“Yes, we have had staffing changes after the fire, folks moving on for one reason or another,” Stacy Franklin said via text. “We have no plans of selling or not operating Franklin Barbecue. That is simply not true.”
“That’s a good laugh,” Aaron Franklin added after hearing about the speculation.
When you work the kind of crazy hours barbecue professionals put in, you deserve a break. Especially when you’ve been doing it for a decade like Aaron and Stacy Franklin. The whole crew at Franklin gets a break starting next week, so if you’ve got out-of-town friends looking to grub some barbecue or you’re a glutton for waiting in the heat, you best make other plans. Franklin Barbecue will be closed from July 30 through August 9. What that means, this Sunday will be the last time to get that transcendent brisket until Friday August 10. During that lull, check out the Top 10 barbecue restaurants in Austin. Or maybe just take a few plays off, friends.
James Holmes’ fried chicken empire has expanded to the suburbs. Lucy’s Fried Chicken recently opened at 401 E. Whitestone Blvd. in Cedar Park. In addition to the fried chicken, sandwiches and architectural slices of homemade pie for which the local restaurant is known, Lucy’s Cedar Park is following in the footsteps of Lucy’s Lake Travis with a half-pound burger. The new location also features an oyster bar and, along with the other three locations, is shucking East Coast oysters in addition to the big boys from the Gulf.
Lucy’s Cedar Park is open 11 a.m. to 10 p.m. Monday-Saturday and 10 a.m to 10 p.m. Sunday, with brunch served until 3 p.m.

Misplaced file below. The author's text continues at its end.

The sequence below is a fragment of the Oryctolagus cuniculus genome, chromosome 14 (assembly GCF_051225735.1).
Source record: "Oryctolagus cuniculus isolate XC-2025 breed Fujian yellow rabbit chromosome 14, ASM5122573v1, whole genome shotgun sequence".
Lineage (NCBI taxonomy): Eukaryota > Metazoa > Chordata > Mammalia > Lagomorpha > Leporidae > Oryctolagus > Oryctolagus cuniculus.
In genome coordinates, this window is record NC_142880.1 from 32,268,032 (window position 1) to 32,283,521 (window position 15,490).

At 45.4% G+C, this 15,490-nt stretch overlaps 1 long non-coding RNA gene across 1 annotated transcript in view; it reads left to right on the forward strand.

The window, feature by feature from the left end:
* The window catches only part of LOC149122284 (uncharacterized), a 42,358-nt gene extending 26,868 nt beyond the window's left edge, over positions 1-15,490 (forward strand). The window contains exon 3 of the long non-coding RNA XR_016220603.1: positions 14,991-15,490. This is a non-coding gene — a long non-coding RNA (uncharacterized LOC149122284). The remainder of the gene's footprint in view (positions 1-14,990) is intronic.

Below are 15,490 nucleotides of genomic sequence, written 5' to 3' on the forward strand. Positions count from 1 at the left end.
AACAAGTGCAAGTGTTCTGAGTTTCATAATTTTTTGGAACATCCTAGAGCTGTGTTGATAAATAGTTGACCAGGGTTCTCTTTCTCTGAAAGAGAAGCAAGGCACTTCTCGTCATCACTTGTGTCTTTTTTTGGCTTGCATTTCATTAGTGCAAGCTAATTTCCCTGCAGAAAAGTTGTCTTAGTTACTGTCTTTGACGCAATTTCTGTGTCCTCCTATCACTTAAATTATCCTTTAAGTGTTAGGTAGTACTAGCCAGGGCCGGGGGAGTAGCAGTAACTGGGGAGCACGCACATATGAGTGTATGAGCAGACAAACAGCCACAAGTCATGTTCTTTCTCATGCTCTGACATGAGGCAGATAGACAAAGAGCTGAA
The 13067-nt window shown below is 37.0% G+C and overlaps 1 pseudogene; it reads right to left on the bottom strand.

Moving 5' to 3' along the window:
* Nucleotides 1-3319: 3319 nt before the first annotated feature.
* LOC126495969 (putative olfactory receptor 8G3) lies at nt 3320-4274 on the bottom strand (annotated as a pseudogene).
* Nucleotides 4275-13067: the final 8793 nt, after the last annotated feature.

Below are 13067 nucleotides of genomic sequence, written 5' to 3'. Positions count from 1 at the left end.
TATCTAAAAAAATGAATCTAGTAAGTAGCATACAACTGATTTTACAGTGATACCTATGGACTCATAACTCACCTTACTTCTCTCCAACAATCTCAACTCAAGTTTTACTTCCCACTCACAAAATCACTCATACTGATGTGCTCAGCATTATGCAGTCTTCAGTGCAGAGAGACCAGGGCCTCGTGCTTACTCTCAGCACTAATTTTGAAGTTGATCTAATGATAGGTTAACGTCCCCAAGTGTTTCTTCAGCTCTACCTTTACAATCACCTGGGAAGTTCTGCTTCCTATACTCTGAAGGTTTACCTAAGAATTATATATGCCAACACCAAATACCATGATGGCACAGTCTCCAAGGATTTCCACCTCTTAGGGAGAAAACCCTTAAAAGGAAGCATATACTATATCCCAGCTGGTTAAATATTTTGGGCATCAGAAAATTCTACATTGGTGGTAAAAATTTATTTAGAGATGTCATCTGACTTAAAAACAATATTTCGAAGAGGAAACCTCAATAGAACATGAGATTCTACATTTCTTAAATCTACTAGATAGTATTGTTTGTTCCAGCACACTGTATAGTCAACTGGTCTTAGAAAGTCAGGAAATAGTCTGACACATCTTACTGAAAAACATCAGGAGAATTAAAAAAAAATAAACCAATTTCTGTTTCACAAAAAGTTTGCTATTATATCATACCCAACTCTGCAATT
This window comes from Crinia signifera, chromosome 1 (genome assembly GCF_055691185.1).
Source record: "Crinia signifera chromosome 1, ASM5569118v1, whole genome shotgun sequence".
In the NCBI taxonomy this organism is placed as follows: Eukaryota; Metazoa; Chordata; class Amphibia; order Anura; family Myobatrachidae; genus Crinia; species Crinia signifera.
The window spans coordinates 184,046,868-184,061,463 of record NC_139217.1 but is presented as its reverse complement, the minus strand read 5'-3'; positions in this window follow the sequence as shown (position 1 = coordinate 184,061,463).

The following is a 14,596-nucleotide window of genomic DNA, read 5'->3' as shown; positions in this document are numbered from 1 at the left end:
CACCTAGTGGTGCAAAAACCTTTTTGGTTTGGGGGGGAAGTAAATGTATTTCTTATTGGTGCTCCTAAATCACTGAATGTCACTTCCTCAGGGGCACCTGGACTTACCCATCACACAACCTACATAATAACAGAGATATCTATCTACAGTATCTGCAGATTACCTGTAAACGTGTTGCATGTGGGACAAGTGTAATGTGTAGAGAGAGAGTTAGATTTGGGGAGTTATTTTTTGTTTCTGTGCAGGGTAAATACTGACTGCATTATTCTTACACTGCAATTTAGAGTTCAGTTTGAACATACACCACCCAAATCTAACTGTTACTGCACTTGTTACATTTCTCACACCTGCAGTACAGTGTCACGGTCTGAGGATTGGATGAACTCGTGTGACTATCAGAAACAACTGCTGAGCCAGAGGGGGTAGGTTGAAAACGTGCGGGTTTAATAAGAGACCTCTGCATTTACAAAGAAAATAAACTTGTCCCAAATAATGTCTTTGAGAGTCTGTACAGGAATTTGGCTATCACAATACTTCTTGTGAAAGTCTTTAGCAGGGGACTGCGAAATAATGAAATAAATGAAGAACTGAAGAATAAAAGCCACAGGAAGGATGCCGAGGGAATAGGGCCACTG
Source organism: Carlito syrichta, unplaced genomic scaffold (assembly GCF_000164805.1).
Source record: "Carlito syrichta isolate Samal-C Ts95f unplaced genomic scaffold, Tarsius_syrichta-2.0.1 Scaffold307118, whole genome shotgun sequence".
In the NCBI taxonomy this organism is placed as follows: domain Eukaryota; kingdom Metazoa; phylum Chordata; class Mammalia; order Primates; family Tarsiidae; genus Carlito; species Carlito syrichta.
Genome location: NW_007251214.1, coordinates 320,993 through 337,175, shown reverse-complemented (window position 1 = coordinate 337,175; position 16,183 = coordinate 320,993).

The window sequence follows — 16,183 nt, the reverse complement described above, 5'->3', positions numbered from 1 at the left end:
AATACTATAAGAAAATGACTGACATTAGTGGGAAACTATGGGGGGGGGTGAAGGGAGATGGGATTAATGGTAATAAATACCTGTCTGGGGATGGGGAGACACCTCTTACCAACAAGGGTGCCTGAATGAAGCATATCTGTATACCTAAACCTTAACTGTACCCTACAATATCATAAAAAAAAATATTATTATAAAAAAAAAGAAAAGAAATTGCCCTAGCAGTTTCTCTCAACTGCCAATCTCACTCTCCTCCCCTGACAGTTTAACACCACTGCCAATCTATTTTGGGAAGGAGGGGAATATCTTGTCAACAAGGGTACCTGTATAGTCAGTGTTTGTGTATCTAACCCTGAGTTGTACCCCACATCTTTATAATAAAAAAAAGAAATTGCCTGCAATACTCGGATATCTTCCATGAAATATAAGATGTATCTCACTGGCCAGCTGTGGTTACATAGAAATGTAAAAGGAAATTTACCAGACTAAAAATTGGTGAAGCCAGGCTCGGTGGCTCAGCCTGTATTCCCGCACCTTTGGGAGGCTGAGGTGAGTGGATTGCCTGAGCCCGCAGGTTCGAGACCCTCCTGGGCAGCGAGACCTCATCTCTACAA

Blue Corn Harvest has been delivering a taste of 90s era Southwestern populism to Cedar Park for more than five years. A meal at the restaurant owned by Carlos Manzano and Santos Garcia starts with a warm corn muffin and sweet butter. Leave it to the Z’Tejas veterans to remind diners that the sweetness of a corn muffin and fried tortilla chips served with the mild heat of a pepper-flecked red salsa make for an oddly satisfying trio.
You’ve got three taco options here and the two I tried were both build-your-own endeavors. Shredded chicken arrives in a little cast-iron skillet swimming with three chili salsa, the ancho and guajillo most pronounced in this stew with whispers of mole ($12.99, served with rice and beans). The sloshy dish is topped with melted cheese and pickled jalapenos and red onion desperate for a better developed tang. The sand dollar sized blue corn tortillas with which you wrap your chicken put up a stubborn fight and had little of the signature corn flavor.
Blue Corn doesn’t make their namesake tortillas or the superior flour ones (I was told they came from the excellent Fiesta Tortillas in Southeast Austin), which wrapped blackened tilapia tacos ($12.99 with rice and beans) cut in half and resembling small burritos more than tacos. The blackening spices from Texas Spice Company in Round Rock buzzed the seared fish with cayenne and paprika and a touch too much salt, which was mellowed by a syrupy sweet ginger vinaigrette.
The order: Blackened fish tacos
Note: Blue Corn Harvest serves a gluten-free menu, and for those who live more north than northwest, Blue Corn Harvest opened a Georgetown outpost last October.